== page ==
• Record Completeness: Good (68%)
    advanced 108,205 records currently online.

    Separate each tag with a space: painting portrait.

    Or join words together in one tag by using double quotes: "Brooklyn Museum."




    Please review the comment guidelines before posting.

    Before you comment...

    We get a lot of comments, so before you post yours, check to see if your issue is addressed by one of the questions below. Click on a question to see our answer:

    Why are some objects not on view?

    The Museum’s permanent collections are very large and only a fraction of these can be on exhibition at any given time. Sometimes works are lent to other museums for special exhibitions; sometimes they are in the conservation laboratory for study or maintenance. Certain types of objects, such as watercolors, textiles, and photographs, are sensitive to light and begin to fade if they are exposed for too long, so their exhibition time is limited. Finally, as large as the Museum is, there is not enough room to display everything in the collections. In order to present our best works, collections are rotated periodically.

    How do I find out how much an object in the Brooklyn Museum collections is worth?

    The Museum does not disclose the monetary values of objects in its collections.

    Can you tell me the value of an artwork that I own?

    The Museum does not provide monetary appraisals. To determine the value of an object or to find an appraiser, you may contact the Art Dealers Association of America or the American Society of Appraisers.

    I own a similar object. Can you tell me more about it?

    Please submit via e-mail a photograph of the object you own and as much information about it as you can, and we will provide any additional information we are able to find. Please note that research in our files is a lengthy process, and you may not have a response for some time.

    How would I go about lending or gifting a work to the Museum or seeing if the Museum is interested in purchasing a work that I own?

    Please submit via e-mail a photograph of the object you would like us to consider, as well as all of the information you have about it, and your offer will be forwarded to the appropriate curator. The Brooklyn Museum collections are very rich, and we have many works that are not currently on exhibition; because of this, and because storage space is limited, we are very selective about adding works. However, the collection has become what it is today through the generosity of the public, and we continue to be grateful for this generosity, which can still lead to exciting new acquisitions.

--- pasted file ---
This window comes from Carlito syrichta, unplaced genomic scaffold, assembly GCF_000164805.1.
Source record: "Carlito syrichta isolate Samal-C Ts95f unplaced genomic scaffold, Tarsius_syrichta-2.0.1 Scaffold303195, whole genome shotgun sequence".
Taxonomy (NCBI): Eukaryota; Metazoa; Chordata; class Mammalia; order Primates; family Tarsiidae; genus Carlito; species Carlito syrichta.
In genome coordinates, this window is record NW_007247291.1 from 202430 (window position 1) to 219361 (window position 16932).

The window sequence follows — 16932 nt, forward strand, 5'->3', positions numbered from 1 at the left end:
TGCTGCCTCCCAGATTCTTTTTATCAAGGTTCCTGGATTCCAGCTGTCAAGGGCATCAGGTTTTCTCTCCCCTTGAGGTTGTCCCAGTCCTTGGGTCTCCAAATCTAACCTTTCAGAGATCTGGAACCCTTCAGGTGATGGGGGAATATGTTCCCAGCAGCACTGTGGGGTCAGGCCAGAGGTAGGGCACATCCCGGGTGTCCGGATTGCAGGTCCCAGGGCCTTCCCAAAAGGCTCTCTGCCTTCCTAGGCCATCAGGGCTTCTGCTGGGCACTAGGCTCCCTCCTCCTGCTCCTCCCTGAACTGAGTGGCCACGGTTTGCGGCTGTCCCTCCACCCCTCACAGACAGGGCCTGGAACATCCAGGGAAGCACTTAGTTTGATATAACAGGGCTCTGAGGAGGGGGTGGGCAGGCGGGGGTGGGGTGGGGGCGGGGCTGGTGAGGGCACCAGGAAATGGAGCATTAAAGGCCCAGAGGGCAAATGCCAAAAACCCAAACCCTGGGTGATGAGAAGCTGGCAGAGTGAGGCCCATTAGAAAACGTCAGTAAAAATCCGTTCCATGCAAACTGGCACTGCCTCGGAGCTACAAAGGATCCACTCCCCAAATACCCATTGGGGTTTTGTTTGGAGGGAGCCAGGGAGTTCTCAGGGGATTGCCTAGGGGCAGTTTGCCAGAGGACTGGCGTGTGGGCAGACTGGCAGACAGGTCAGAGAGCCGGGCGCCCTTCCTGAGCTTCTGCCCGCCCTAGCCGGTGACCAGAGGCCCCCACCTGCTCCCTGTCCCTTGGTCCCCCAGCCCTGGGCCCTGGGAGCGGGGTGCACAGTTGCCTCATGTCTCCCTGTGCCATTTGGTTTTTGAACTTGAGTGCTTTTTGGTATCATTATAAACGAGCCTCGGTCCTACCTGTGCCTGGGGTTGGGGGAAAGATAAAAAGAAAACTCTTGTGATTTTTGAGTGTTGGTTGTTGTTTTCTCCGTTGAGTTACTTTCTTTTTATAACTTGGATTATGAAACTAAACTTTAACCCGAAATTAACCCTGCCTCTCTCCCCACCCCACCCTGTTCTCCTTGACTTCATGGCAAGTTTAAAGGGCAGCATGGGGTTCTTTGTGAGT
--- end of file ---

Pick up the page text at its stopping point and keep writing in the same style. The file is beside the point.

How can I get a reproduction of a work in your collection?

    Please see the Museum’s information on Image Services.

    How can I show my work to someone at the Museum or be considered for an exhibition?

    Please see the Museum’s Artist Submission Guidelines.

    Why do many objects not have photographs and/or complete descriptions?

    The Museum's collection is very large, and we are constantly in the process of adding photographs and descriptions to works that do not currently have them, or replacing photographs that have deteriorated beyond use and descriptions that are minimal or out of date. This is a long and expensive process that takes time.

    How can I find a conservator or get advice on how to treat my artwork?

    Please visit the American Institute for Conservation, which has a feature on how to find a conservator.

    I have a comment or question which is not included in this list.

    Join the posse or log in to work with our collections. Your tags, comments and favorites will display with your attribution.